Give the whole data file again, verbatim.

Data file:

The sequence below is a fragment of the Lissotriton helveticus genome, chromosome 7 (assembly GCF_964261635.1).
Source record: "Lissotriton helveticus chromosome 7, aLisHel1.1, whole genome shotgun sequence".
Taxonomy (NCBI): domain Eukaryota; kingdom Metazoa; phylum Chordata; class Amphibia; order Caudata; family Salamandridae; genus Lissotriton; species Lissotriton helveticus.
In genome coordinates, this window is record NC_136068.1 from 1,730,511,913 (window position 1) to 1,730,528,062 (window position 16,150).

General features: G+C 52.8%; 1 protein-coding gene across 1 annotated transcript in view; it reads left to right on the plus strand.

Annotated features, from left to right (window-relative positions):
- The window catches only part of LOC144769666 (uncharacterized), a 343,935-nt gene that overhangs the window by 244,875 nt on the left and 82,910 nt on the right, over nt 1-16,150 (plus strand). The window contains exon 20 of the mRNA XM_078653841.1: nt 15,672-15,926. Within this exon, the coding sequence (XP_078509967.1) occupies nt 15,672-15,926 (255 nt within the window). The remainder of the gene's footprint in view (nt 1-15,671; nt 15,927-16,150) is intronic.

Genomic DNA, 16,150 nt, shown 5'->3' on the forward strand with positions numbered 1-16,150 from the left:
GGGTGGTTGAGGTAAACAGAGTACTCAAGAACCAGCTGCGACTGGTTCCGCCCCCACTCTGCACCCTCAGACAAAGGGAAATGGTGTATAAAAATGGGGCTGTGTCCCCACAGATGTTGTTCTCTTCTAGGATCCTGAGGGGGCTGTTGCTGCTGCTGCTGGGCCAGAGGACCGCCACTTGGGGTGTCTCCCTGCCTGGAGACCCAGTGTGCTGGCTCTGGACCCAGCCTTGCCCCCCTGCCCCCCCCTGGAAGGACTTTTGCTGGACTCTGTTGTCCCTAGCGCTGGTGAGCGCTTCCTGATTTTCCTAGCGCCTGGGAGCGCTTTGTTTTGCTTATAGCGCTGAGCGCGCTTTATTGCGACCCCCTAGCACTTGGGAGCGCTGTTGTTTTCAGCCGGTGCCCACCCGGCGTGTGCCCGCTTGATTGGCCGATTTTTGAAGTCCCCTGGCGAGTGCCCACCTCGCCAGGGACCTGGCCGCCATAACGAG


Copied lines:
The sequence below is a fragment of the Lissotriton helveticus genome, chromosome 7 (assembly GCF_964261635.1).
Source record: "Lissotriton helveticus chromosome 7, aLisHel1.1, whole genome shotgun sequence".
Taxonomy (NCBI): domain Eukaryota; kingdom Metazoa; phylum Chordata; class Amphibia; order Caudata; family Salamandridae; genus Lissotriton; species Lissotriton helveticus.
In genome coordinates, this window is record NC_136068.1 from 1,730,511,913 (window position 1) to 1,730,528,062 (window position 16,150).

General features: G+C 52.8%; 1 protein-coding gene across 1 annotated transcript in view; it reads left to right on the plus strand.

Annotated features, from left to right (window-relative positions):
- The window catches only part of LOC144769666 (uncharacterized), a 343,935-nt gene that overhangs the window by 244,875 nt on the left and 82,910 nt on the right, over nt 1-16,150 (plus strand). The window contains exon 20 of the mRNA XM_078653841.1: nt 15,672-15,926. Within this exon, the coding sequence (XP_078509967.1) occupies nt 15,672-15,926 (255 nt within the window). The remainder of the gene's footprint in view (nt 1-15,671; nt 15,927-16,150) is intronic.

Genomic DNA, 16,150 nt, shown 5'->3' on the forward strand with positions numbered 1-16,150 from the left:
GGGTGGTTGAGGTAAACAGAGTACTCAAGAACCAGCTGCGACTGGTTCCGCCCCCACTCTGCACCCTCAGACAAAGGGAAATGGTGTATAAAAATGGGGCTGTGTCCCCACAGATGTTGTTCTCTTCTAGGATCCTGAGGGGGCTGTTGCTGCTGCTGCTGGGCCAGAGGACCGCCACTTGGGGTGTCTCCCTGCCTGGAGACCCAGTGTGCTGGCTCTGGACCCAGCCTTGCCCCCCTGCCCCCCCCTGGAAGGACTTTTGCTGGACTCTGTTGTCCCTAGCGCTGGTGAGCGCTTCCTGATTTTCCTAGCGCCTGGGAGCGCTTTGTTTTGCTTATAGCGCTGAGCGCGCTTTATTGCGACCCCCTAGCACTTGGGAGCGCTGTTGTTTTCAGCCGGTGCCCACCCGGCGTGTGCCCGCTTGATTGGCCGATTTTTGAAGTCCCCTGGCGAGTGCCCACCTCGCCAGGGACCTGGCCGCCATAACGAG